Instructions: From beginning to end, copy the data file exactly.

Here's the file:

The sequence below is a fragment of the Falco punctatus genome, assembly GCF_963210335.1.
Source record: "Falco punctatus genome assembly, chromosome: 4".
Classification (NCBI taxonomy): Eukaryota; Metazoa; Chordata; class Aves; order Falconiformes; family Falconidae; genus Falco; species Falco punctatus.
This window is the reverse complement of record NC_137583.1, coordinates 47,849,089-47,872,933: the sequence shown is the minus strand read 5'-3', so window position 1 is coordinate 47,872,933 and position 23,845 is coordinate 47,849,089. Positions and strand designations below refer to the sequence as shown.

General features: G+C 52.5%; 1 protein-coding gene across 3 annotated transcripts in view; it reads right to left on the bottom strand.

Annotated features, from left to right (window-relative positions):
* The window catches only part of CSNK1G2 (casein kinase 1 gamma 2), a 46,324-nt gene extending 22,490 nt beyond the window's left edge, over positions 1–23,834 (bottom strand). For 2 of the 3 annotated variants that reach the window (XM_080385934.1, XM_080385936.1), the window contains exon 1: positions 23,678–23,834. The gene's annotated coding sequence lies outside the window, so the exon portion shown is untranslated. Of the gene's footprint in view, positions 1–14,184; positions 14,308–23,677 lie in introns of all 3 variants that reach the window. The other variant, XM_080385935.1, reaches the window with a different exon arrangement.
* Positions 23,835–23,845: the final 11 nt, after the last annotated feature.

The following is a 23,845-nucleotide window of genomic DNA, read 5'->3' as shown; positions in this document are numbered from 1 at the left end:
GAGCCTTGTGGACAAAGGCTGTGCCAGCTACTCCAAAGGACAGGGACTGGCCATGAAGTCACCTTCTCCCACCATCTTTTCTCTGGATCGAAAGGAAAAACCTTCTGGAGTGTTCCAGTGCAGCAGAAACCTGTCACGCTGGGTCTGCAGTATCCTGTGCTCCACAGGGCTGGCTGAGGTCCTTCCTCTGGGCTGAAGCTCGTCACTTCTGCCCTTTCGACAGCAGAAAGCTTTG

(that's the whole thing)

The sequence below is a fragment of the Falco punctatus genome, assembly GCF_963210335.1.
Source record: "Falco punctatus genome assembly, chromosome: 4".
Classification (NCBI taxonomy): Eukaryota; Metazoa; Chordata; class Aves; order Falconiformes; family Falconidae; genus Falco; species Falco punctatus.
This window is the reverse complement of record NC_137583.1, coordinates 47,849,089-47,872,933: the sequence shown is the minus strand read 5'-3', so window position 1 is coordinate 47,872,933 and position 23,845 is coordinate 47,849,089. Positions and strand designations below refer to the sequence as shown.

General features: G+C 52.5%; 1 protein-coding gene across 3 annotated transcripts in view; it reads right to left on the bottom strand.

Annotated features, from left to right (window-relative positions):
* The window catches only part of CSNK1G2 (casein kinase 1 gamma 2), a 46,324-nt gene extending 22,490 nt beyond the window's left edge, over positions 1–23,834 (bottom strand). For 2 of the 3 annotated variants that reach the window (XM_080385934.1, XM_080385936.1), the window contains exon 1: positions 23,678–23,834. The gene's annotated coding sequence lies outside the window, so the exon portion shown is untranslated. Of the gene's footprint in view, positions 1–14,184; positions 14,308–23,677 lie in introns of all 3 variants that reach the window. The other variant, XM_080385935.1, reaches the window with a different exon arrangement.
* Positions 23,835–23,845: the final 11 nt, after the last annotated feature.

The following is a 23,845-nucleotide window of genomic DNA, read 5'->3' as shown; positions in this document are numbered from 1 at the left end:
GAGCCTTGTGGACAAAGGCTGTGCCAGCTACTCCAAAGGACAGGGACTGGCCATGAAGTCACCTTCTCCCACCATCTTTTCTCTGGATCGAAAGGAAAAACCTTCTGGAGTGTTCCAGTGCAGCAGAAACCTGTCACGCTGGGTCTGCAGTATCCTGTGCTCCACAGGGCTGGCTGAGGTCCTTCCTCTGGGCTGAAGCTCGTCACTTCTGCCCTTTCGACAGCAGAAAGCTTTG